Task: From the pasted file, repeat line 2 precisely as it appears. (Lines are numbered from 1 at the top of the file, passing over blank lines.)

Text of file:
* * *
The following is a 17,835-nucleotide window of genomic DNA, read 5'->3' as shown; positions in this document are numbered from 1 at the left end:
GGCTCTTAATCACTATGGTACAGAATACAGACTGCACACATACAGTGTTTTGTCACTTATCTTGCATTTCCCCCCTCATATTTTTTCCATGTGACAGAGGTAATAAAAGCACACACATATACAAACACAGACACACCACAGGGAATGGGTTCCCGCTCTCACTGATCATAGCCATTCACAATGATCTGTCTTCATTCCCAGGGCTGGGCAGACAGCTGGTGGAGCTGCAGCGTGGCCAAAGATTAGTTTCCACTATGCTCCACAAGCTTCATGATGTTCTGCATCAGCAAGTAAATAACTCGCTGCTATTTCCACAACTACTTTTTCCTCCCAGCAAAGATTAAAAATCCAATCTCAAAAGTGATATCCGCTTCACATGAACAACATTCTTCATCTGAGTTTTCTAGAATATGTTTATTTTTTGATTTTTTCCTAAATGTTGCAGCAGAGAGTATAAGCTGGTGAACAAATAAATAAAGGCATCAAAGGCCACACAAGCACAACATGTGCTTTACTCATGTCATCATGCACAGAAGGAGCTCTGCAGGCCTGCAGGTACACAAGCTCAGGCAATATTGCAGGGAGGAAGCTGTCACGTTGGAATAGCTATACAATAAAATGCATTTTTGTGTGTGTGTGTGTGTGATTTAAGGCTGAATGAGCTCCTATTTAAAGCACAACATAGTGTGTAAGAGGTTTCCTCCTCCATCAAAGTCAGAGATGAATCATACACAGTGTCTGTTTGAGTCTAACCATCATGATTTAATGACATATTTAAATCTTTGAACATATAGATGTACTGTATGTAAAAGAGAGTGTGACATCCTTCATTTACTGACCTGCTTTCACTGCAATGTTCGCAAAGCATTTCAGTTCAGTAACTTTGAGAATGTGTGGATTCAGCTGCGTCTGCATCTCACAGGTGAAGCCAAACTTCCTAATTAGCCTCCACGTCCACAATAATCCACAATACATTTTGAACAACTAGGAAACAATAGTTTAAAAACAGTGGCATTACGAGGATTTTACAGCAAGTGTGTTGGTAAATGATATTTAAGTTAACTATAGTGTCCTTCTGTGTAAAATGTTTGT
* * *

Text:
GGCTCTTAATCACTATGGTACAGAATACAGACTGCACACATACAGTGTTTTGTCACTTATCTTGCATTTCCCCCCTCATATTTTTTCCATGTGACAGAGGTAATAAAAGCACACACATATACAAACACAGACACACCACAGGGAATGGGTTCCCGCTCTCACTGATCATAGCCATTCACAATGATCTGTCTTCATTCCCAGGGCTGGGCAGACAGCTGGTGGAGCTGCAGCGTGGCCAAAGATTAGTTTCCACTATGCTCCACAAGCTTCATGATGTTCTGCATCAGCAAGTAAATAACTCGCTGCTATTTCCACAACTACTTTTTCCTCCCAGCAAAGATTAAAAATCCAATCTCAAAAGTGATATCCGCTTCACATGAACAACATTCTTCATCTGAGTTTTCTAGAATATGTTTATTTTTTGATTTTTTCCTAAATGTTGCAGCAGAGAGTATAAGCTGGTGAACAAATAAATAAAGGCATCAAAGGCCACACAAGCACAACATGTGCTTTACTCATGTCATCATGCACAGAAGGAGCTCTGCAGGCCTGCAGGTACACAAGCTCAGGCAATATTGCAGGGAGGAAGCTGTCACGTTGGAATAGCTATACAATAAAATGCATTTTTGTGTGTGTGTGTGTGTGATTTAAGGCTGAATGAGCTCCTATTTAAAGCACAACATAGTGTGTAAGAGGTTTCCTCCTCCATCAAAGTCAGAGATGAATCATACACAGTGTCTGTTTGAGTCTAACCATCATGATTTAATGACATATTTAAATCTTTGAACATATAGATGTACTGTATGTAAAAGAGAGTGTGACATCCTTCATTTACTGACCTGCTTTCACTGCAATGTTCGCAAAGCATTTCAGTTCAGTAACTTTGAGAATGTGTGGATTCAGCTGCGTCTGCATCTCACAGGTGAAGCCAAACTTCCTAATTAGCCTCCACGTCCACAATAATCCACAATACATTTTGAACAACTAGGAAACAATAGTTTAAAAACAGTGGCATTACGAGGATTTTACAGCAAGTGTGTTGGTAAATGATATTTAAGTTAACTATAGTGTCCTTCTGTGTAAAATGTTTGT